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In the weeks to come, we will set aside one segment each week (6:05 Tuesday mornings, to be exact) to address the issue of the US debt. We'll talk with a spate of experts who will offer ideas to help us figure out how to get this issue resolved. We'll capture a screenshot of the national debt clock each week and publish it in this space, so you can track the disaster as it worsens over time.
We'll also include a video each week from the Fix The Debt organization with more thoughts on how to resolve the problem. Please join us each week as we dig in to this unsexy issue and try to make it a little sexier . . .
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Gun Owners Could Back Part of Schumer's Plan
Alan Korwin, Author, Gun Laws of America
According to published reports (Associated Press, 3/14/13), Sen. Charles Schumer, speaking about his proposed background-check bill, said, "The bill explicitly says there is no registration, explicitly says no confiscation." It's good that Mr. Schumer put this on the table, it's a step in the right direction.
The firearms community might accept this, in principle, with slightly different wording. It's a question of laws with teeth. What if, instead of saying "no gun registration," Schumer's bill said, "Anyone who creates or attempts to create any sort of gun registration shall go to prison."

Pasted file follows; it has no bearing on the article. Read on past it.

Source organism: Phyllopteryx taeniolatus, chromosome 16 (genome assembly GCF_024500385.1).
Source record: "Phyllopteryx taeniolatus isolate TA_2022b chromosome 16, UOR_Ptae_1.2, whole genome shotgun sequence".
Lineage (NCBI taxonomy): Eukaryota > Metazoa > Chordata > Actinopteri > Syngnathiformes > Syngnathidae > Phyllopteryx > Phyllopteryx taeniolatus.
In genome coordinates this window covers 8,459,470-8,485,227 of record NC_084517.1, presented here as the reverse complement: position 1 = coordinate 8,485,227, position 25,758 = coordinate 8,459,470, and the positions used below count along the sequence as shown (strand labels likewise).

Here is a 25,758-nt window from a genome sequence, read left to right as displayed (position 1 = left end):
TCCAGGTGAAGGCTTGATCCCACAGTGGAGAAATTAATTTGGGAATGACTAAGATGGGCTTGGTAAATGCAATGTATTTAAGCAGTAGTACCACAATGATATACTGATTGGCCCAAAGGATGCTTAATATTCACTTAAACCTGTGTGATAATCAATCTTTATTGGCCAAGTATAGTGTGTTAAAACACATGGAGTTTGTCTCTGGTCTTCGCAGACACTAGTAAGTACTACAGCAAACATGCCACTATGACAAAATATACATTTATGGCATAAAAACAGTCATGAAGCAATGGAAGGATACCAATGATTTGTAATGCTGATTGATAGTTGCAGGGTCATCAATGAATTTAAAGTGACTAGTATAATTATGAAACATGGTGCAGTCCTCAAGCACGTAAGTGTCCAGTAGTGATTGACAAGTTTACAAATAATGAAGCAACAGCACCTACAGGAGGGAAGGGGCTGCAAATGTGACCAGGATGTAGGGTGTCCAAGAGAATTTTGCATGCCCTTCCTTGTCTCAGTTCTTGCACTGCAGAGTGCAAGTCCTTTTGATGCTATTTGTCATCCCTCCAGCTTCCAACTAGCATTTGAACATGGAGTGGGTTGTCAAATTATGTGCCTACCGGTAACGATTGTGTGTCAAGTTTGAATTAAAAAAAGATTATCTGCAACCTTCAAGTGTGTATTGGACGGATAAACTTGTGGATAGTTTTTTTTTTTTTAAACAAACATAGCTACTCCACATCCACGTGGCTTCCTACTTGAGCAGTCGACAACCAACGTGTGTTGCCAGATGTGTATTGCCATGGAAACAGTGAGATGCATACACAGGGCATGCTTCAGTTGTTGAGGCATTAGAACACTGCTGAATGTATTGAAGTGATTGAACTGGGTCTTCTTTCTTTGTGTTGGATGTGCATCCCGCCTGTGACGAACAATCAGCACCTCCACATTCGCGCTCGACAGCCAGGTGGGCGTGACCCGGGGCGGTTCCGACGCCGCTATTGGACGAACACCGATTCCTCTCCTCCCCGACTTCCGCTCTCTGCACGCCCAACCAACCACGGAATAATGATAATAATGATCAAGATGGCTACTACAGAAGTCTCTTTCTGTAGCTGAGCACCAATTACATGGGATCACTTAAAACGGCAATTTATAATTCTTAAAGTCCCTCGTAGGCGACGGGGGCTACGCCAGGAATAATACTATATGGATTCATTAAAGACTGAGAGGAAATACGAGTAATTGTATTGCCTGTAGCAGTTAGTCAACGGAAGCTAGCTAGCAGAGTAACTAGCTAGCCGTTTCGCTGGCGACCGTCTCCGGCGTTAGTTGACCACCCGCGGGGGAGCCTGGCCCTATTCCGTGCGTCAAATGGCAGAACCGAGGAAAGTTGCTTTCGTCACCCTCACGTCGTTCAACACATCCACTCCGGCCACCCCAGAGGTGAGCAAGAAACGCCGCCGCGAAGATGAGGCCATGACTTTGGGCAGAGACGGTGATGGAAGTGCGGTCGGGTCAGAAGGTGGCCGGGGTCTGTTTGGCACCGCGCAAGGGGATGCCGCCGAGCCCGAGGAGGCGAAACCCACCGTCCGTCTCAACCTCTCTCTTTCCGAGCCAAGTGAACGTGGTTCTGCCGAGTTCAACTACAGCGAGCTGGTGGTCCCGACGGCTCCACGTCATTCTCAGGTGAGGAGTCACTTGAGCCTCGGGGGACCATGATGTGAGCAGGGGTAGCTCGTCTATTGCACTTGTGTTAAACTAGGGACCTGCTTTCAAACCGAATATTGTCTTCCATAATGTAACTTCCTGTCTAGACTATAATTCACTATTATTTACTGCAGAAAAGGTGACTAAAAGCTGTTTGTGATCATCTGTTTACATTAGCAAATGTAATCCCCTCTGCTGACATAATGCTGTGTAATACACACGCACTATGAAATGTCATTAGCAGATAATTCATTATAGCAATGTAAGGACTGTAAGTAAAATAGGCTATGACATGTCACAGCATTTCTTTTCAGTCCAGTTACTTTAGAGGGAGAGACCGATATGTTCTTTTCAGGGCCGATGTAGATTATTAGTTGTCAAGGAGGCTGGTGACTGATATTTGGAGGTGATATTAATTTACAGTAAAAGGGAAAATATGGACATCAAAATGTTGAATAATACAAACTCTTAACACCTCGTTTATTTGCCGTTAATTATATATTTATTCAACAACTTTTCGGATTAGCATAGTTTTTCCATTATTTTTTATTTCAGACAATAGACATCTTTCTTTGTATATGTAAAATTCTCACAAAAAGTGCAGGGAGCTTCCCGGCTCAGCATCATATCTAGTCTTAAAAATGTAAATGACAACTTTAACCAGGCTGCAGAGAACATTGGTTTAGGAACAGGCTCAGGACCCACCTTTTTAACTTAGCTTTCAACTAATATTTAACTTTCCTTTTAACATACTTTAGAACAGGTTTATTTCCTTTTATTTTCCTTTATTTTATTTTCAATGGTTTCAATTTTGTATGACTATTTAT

Think of it as constitutional comitatus law -- law with teeth that holds officials accountable, instead of laws that merely make statements (like Mr. Schumer's draft). The rewrite is modeled after our posse comitatus law that has worked so well for a century and a half.
Similarly, instead of "explicitly" saying no confiscation, let it say, "Anyone who confiscates or attempts to confiscate firearms (or ammo or accessories) that the public bears shall go to prison, too. And pay serious fines." Mr. Schumer's noble assurance would be met.
I'll bet the pro-rights community might support Mr. Schumer along those lines, and we'd have at least partial agreement at last. Let's work together for reasonable bipartisan compromise. No registration and no confiscation, under penalty of law. It's just common sense. Honest legislators should have no reason to object.
Note: Because the NICS background-check system is inherently a registration-prone model, the registration-free BIDS model should get serious consideration at this point in time. See original here.
An Iowa City, Iowa officer pulled over an SUV zooming down the road - turns out they were zooming toward the hospital, because the woman passenger of the SUV was on the verge of delivering another passenger -- a baby! Our cop became a bit of a hero by delivering the baby roadside:
Glad my wife didn't deliver like this - 'cause I'm guessing cops in Iowa aren't prepared to do epidurals...